UPDATE: Questions on commodity brokering of farm crops | Arkansas Blog

Saturday, August 16, 2014

UPDATE: Questions on commodity brokering of farm crops

Posted By on Sat, Aug 16, 2014 at 12:22 PM

Brokers' office in Brinkley.
  • Brokers' office in Brinkley.

The Times was working yesterday on the scandal Speaker Carter wrote about. The brokerage firm raising questions was identified by farmers we spoke to as Turner Grain in Brinkley, owned by Jason Coleman and Dale Bartlett. 

Most farmers we spoke to would not go on the record. But Chris Isbell, a rice farmer in Lonoke County we've written about because of his sake rice crop, confirmed he had a contract with Turner Grain and had not been paid. He declined to say how much he stood to lose if he wasn't paid or to say more about his business dealings with the broker, because “we don’t know which direction” the situation is going. “Nobody has refused to pay; we just haven’t been paid,” Isbell said.

A soybean farmer we talked to who asked not to be identified confirmed what the Times had been told by another source in Brinkley, and said he feared the company would have to go into bankruptcy. “I can pretty much assure you this is a big deal,” the farmer said.

Turner Grain does business with major rice and grain buyers like KBX and Tyson, the soybean farmer said. He said he stands to lose $500,000 if the business can’t pay at the price his contract was for, since soybean prices have fallen since he entered the contract. He added that 60 to 75 percent of the farmers in Monroe and other farming counties have done business with Turner Grains “on some level.”

Another rice farmer said, “Quite honestly, I was stunned to hear the news,” and he and the bean farmer who talked to the Times described Coleman and Bartlett as “good guys.” 

Efforts to reach either Coleman or Bartlett at Turner Grain have been unsuccessful; a message was left with a gentleman who answered the phone at the business. The Times was not able to confirm information from informants that some growers’ checks bounced.

Another source said that speculation in Brinkley was that the late corn crop had hurt Turner Grains’ cash flow. The corn should have been harvested in late spring, but because of late planting and the wet summer, is just now starting to come in.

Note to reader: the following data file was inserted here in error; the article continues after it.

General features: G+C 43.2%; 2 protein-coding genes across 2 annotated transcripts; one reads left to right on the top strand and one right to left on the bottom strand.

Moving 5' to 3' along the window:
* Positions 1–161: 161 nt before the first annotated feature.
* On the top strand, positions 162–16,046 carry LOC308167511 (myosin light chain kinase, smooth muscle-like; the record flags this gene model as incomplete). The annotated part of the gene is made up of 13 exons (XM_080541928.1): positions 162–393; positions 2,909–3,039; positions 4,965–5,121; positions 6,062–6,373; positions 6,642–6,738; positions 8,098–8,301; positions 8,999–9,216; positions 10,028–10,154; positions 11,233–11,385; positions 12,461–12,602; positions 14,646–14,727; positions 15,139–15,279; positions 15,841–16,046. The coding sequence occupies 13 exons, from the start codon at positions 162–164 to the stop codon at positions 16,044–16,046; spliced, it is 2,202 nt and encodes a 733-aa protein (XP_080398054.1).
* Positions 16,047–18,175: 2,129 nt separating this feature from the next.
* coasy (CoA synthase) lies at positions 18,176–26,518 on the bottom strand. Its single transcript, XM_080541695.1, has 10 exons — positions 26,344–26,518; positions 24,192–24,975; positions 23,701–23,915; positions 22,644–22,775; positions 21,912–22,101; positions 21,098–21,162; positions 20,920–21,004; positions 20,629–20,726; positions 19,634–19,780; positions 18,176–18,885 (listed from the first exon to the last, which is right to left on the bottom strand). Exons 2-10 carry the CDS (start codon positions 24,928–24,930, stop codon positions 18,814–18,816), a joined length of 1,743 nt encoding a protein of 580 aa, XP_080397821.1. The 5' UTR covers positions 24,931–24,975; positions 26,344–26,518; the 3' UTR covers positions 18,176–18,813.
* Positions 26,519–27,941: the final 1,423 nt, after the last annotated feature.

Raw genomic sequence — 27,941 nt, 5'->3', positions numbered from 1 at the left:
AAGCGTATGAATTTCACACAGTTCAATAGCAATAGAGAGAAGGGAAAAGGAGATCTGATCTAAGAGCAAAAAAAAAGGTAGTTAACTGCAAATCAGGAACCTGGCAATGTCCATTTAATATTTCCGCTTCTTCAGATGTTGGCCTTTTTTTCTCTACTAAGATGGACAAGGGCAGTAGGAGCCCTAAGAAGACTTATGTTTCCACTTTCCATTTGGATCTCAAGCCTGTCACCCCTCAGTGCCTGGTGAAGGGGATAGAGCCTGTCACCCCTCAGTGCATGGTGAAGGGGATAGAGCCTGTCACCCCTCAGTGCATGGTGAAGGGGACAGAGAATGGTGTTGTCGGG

Though it handles millions in contracts, the business is run out of a small office on Main Street in Brinkley and one farmer said he suspected the books were “sloppy.” “There had to be a mistake somewhere,” he said. “Major league. But as far as a scam, nothing could be further from the truth.”

The farmer also said that impact would reach beyond the farmers. “Anyone you talk to, from farmers to merchants to ag pilots, it’s going to affect everybody, especially rice and corn country in our area. It’s not just people owed money from a crop, but for contracts of grain to be delivered this fall that more and likely won’t be honored. … One owner did tell me if they could pay everyone that they owed it would be a miracle.” He said banks were “pretty antsy.”

One source said that Coleman had gotten threats at his business, but the Brinkley Police Department did not return a call from the Times to confirm that. 

Commodity brokers in Arkansas are not required to be bonded, Cynthia Edwards, deputy secretary at the state Agriculture Department, said. 

Tags: , , , , ,

From the ArkTimes store

Favorite

Comments (16)

Showing 1-16 of 16

Add a comment

 
Subscribe to this thread:
Showing 1-16 of 16

Add a comment

More by Leslie Newell Peacock

  • No Red Cross number on the wall? For shame, Planned Parenthood

    It would be interesting to know why Arkansas Department of Health inspectors have, for the first time, been concerned whether there is a Red Cross phone number posted in clinics that provide abortion services.
    • Dec 14, 2017
  • No more net neutrality: FCC votes along party lines in favor of telecom companies

    As expected, the FCC today voted along party lines 3-2 to dump net neutrality and allow broadband providers to block or slow upload of websites and charge for certain content and high-quality delivery.
    • Dec 14, 2017
  • Tech Park 2.0: Architects present for next phase

    The three finalists in the Little Rock Technology Park's search for an architect to design the next phase of park development — a six-story, 100,000-square-foot building on the empty lot between the park, at 417 Main St., and the KATV, Channel 7, building at 401 Main — presented to the board this afternoon.
    • Dec 13, 2017
  • More »

Readers also liked…

  • LR speakers blast state board for double standard

    A series of speakers, beginning with Sen. Joyce Elliott, denounced what they saw as a hidden agenda favoring charter schools at the state Department of Education and asked the state Board of Education for return of local control.
    • May 12, 2016
  • Arkansan on Obama's latest commutation list

    President Obama today announced commutations of the sentences of 111 federal prisoners, including one from Arkansas.
    • Aug 30, 2016
  • Saturday's open line

    Got any thoughts? Put them here.
    • May 21, 2016

Most Shared

Most Viewed

Most Recent Comments

Blogroll

 

© 2017 Arkansas Times | 201 East Markham, Suite 200, Little Rock, AR 72201
Powered by Foundation